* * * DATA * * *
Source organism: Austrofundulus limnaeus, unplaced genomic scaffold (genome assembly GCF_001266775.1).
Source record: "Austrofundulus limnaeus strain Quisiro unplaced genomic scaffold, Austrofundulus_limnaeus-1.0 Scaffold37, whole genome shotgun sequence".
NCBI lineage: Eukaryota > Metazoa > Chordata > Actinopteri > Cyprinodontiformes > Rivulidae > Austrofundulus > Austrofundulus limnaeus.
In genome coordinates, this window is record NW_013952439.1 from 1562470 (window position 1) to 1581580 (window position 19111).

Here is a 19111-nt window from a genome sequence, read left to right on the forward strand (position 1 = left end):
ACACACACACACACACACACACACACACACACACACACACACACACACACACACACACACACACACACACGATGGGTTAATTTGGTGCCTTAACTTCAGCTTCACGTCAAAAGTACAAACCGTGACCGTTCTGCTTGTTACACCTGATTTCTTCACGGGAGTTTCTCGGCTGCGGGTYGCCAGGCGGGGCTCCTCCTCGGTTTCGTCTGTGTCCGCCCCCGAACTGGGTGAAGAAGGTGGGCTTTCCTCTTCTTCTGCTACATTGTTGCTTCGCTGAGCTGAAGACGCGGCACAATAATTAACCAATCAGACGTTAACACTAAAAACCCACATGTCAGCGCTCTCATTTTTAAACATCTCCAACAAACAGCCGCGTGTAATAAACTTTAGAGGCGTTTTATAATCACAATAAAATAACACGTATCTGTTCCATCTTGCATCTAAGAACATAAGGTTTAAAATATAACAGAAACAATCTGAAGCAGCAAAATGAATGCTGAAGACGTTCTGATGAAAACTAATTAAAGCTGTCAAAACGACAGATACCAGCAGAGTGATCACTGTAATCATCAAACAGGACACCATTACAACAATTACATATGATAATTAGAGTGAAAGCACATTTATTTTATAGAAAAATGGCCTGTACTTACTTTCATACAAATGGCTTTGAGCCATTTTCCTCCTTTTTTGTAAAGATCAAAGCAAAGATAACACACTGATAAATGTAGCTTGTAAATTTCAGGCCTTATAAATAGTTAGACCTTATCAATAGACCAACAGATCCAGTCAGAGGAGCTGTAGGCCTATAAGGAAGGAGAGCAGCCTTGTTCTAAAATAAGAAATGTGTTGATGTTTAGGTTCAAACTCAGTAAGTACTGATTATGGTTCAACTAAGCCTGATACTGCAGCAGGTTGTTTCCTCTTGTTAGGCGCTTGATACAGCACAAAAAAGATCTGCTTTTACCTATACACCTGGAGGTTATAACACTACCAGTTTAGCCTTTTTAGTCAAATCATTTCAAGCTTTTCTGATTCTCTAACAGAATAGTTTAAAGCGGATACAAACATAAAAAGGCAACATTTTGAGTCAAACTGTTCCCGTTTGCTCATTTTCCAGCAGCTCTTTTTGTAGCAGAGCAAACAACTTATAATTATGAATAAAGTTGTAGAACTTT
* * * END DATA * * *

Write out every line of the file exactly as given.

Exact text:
Source organism: Austrofundulus limnaeus, unplaced genomic scaffold (genome assembly GCF_001266775.1).
Source record: "Austrofundulus limnaeus strain Quisiro unplaced genomic scaffold, Austrofundulus_limnaeus-1.0 Scaffold37, whole genome shotgun sequence".
NCBI lineage: Eukaryota > Metazoa > Chordata > Actinopteri > Cyprinodontiformes > Rivulidae > Austrofundulus > Austrofundulus limnaeus.
In genome coordinates, this window is record NW_013952439.1 from 1562470 (window position 1) to 1581580 (window position 19111).

Here is a 19111-nt window from a genome sequence, read left to right on the forward strand (position 1 = left end):
ACACACACACACACACACACACACACACACACACACACACACACACACACACACACACACACACACACACGATGGGTTAATTTGGTGCCTTAACTTCAGCTTCACGTCAAAAGTACAAACCGTGACCGTTCTGCTTGTTACACCTGATTTCTTCACGGGAGTTTCTCGGCTGCGGGTYGCCAGGCGGGGCTCCTCCTCGGTTTCGTCTGTGTCCGCCCCCGAACTGGGTGAAGAAGGTGGGCTTTCCTCTTCTTCTGCTACATTGTTGCTTCGCTGAGCTGAAGACGCGGCACAATAATTAACCAATCAGACGTTAACACTAAAAACCCACATGTCAGCGCTCTCATTTTTAAACATCTCCAACAAACAGCCGCGTGTAATAAACTTTAGAGGCGTTTTATAATCACAATAAAATAACACGTATCTGTTCCATCTTGCATCTAAGAACATAAGGTTTAAAATATAACAGAAACAATCTGAAGCAGCAAAATGAATGCTGAAGACGTTCTGATGAAAACTAATTAAAGCTGTCAAAACGACAGATACCAGCAGAGTGATCACTGTAATCATCAAACAGGACACCATTACAACAATTACATATGATAATTAGAGTGAAAGCACATTTATTTTATAGAAAAATGGCCTGTACTTACTTTCATACAAATGGCTTTGAGCCATTTTCCTCCTTTTTTGTAAAGATCAAAGCAAAGATAACACACTGATAAATGTAGCTTGTAAATTTCAGGCCTTATAAATAGTTAGACCTTATCAATAGACCAACAGATCCAGTCAGAGGAGCTGTAGGCCTATAAGGAAGGAGAGCAGCCTTGTTCTAAAATAAGAAATGTGTTGATGTTTAGGTTCAAACTCAGTAAGTACTGATTATGGTTCAACTAAGCCTGATACTGCAGCAGGTTGTTTCCTCTTGTTAGGCGCTTGATACAGCACAAAAAAGATCTGCTTTTACCTATACACCTGGAGGTTATAACACTACCAGTTTAGCCTTTTTAGTCAAATCATTTCAAGCTTTTCTGATTCTCTAACAGAATAGTTTAAAGCGGATACAAACATAAAAAGGCAACATTTTGAGTCAAACTGTTCCCGTTTGCTCATTTTCCAGCAGCTCTTTTTGTAGCAGAGCAAACAACTTATAATTATGAATAAAGTTGTAGAACTTT